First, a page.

Cornell University is currently being funded for another DoD study right now called “Cornell: Tracking Critical-Mass Outbreaks in Social Contagions” (you’ll find the description for this project on the Minerva Initiative’s funding page).

The Department of Defense’s investment in the mechanics of psychological contagion and Facebook’s assistance, have some very serious implications, particularly when placed in context with other scandals which have broken in the past two years.

In other words, researchers that the Department of Defense is funding to understand how ideas and news goes viral are doing very similar work for Facebook. The cross pollination is high and means that Facebook users are making a direct contribution not only to the surveillance state having even more data, but to perfecting its methods.

This revelation is unlikely to have any meaningful impact on Facebook in the US. But European countries have much stricter privacy rules, and this news is likely to intensify political pressure to take action to curb US technology giants’ reach and activities. So while Facebook users overseas might eventually see some concrete protections put in place, don’t hold your breath over any changes stateside.

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  1. indio007

    You can call it research but it’s not. It’s psychological warfare, brain washing, mind manipulation.

    Someone should call the FCC for their failure to disclose.

    1. Jake Mudrosti

      It clearly flouts the Ethics Code of the American Psychological Association, regarding informed consent, summarized here in response to the Facebook study:
      These 8 points (from the above link) are quite clear:
      (1) the purpose of the research, expected duration and procedures; (2) their right to decline to participate and to withdraw from the research once participation has begun; (3) the foreseeable consequences of declining or withdrawing; (4) reasonably foreseeable factors that may be expected to influence their willingness to participate such as potential risks, discomfort or adverse effects; (5) any prospective research benefits; (6) limits of confidentiality; (7) incentives for participation; and (8) whom to contact for questions about the research and research participants’ rights. They provide opportunity for the prospective participants to ask questions and receive answers.

      Separately, was it Lambert’s site that mentioned an effort at getting comments from the PNAS editors? Unsettling that the “research” was deemed fit to publish, based on Facebook’s own definition of informed consent. That’s another aspect of the story, also important.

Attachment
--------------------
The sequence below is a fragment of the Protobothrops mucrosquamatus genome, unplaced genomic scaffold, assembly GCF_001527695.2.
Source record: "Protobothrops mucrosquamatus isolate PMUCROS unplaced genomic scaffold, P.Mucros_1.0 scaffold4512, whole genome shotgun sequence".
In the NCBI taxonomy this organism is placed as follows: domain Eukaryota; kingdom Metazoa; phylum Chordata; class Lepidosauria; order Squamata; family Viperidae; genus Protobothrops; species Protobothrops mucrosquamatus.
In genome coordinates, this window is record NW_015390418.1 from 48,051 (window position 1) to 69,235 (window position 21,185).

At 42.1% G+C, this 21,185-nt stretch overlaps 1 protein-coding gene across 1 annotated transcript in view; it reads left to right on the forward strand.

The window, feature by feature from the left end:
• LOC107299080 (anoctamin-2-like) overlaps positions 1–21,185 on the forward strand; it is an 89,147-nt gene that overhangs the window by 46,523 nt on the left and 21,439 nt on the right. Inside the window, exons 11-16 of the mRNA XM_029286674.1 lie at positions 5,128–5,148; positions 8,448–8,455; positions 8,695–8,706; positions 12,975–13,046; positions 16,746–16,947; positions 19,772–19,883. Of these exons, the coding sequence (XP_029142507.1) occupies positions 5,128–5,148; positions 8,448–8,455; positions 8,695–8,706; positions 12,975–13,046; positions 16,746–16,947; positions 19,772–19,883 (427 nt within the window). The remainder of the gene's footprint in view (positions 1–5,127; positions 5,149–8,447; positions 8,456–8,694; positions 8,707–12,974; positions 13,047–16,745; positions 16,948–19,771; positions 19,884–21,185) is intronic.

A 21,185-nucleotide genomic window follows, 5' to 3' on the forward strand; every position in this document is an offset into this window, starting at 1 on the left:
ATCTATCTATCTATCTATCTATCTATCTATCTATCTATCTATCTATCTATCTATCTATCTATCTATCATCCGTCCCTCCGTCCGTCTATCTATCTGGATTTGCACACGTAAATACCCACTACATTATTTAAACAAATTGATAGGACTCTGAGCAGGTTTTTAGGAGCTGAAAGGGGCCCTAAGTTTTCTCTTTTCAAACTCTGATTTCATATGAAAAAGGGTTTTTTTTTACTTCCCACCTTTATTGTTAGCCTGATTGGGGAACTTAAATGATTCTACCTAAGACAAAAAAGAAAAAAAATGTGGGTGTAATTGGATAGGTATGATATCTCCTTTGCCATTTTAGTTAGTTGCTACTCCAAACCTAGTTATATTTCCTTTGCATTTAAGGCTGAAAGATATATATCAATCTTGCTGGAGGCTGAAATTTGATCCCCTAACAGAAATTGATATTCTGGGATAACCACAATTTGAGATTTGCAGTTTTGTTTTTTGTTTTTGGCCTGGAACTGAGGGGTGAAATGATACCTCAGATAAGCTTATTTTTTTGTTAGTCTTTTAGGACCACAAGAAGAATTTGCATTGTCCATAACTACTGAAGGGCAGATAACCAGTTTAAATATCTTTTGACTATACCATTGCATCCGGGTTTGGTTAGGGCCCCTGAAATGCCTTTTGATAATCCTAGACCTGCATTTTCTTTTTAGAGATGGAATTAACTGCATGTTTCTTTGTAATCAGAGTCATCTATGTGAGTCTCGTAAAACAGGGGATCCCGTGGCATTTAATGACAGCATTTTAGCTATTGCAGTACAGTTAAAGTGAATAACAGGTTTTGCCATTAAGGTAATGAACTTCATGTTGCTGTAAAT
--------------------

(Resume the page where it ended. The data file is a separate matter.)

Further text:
1. mellon

        These “experiments” are probably more common than we realize. Consider these papers, perhaps as proposals.

        Also, consider the cavalier attitude the authors demonstrate for their sites users indicative of a fact, their users are not the means by which their sites are supported. Primary funding probably comes from elsewhere, namely data collection income streams, of all kinds, especially for the government.

        Its perhaps demonstrative of a totalitarian state or a pre-totalitarian state in the making.

        Contempt for the real society is normal in totalitarian states. Human experimentation is also the norm under totalitarianism. Irresponsible human experimentation in the US, in the medical and now, “health care economics” context (IMO) is also nothing new in the US. But we had hoped that it was on the wane, at least I did.

        Informed consent obviously cannot be given, on a site like FB because most people would strenuously object to being manipulated.

        Consider a scenario where the financial model of a big social web site revolves around providing information to those who would pay for it.. government, more than any other customer, they pay, for information about the users. We would expect the users to be seen ambiguously, even contemptuously.

        And of course the whole mess, beginning with the true goals of those providing the “service” (to the government and private data providers?) would be dishonest.

        Now, consider totalitarian states. A pervasive goal of totalitarian governments, is ending access to anything that doesn’t come from them. Basically, its isolating each person from any kind of organizational structure that is not co-opted, which could give them knowledge, or friends or strength- a process which what Arendt calls “atomisation“.

        Under totalitarianism, we would end up with a fake online world where people who the government deems unworthy of “freedom” (those who have been or who hope to be free) were either not allowed online, or if they were, they would be put into digital bubbles.

        Certainly, from the viewpoint of criminals, covering up their crimes is of primary importance. But the loss of any real commons to society is literally loss of the means by which society could evolve and adapt ino the future.
        Online communities being important places where ideas would be interchanged, censorship should be intolerable in them for almost any reason. (and care needs to eb taken because governments without scrupoles will abuse any loopholes at all, after all “its an emergency”.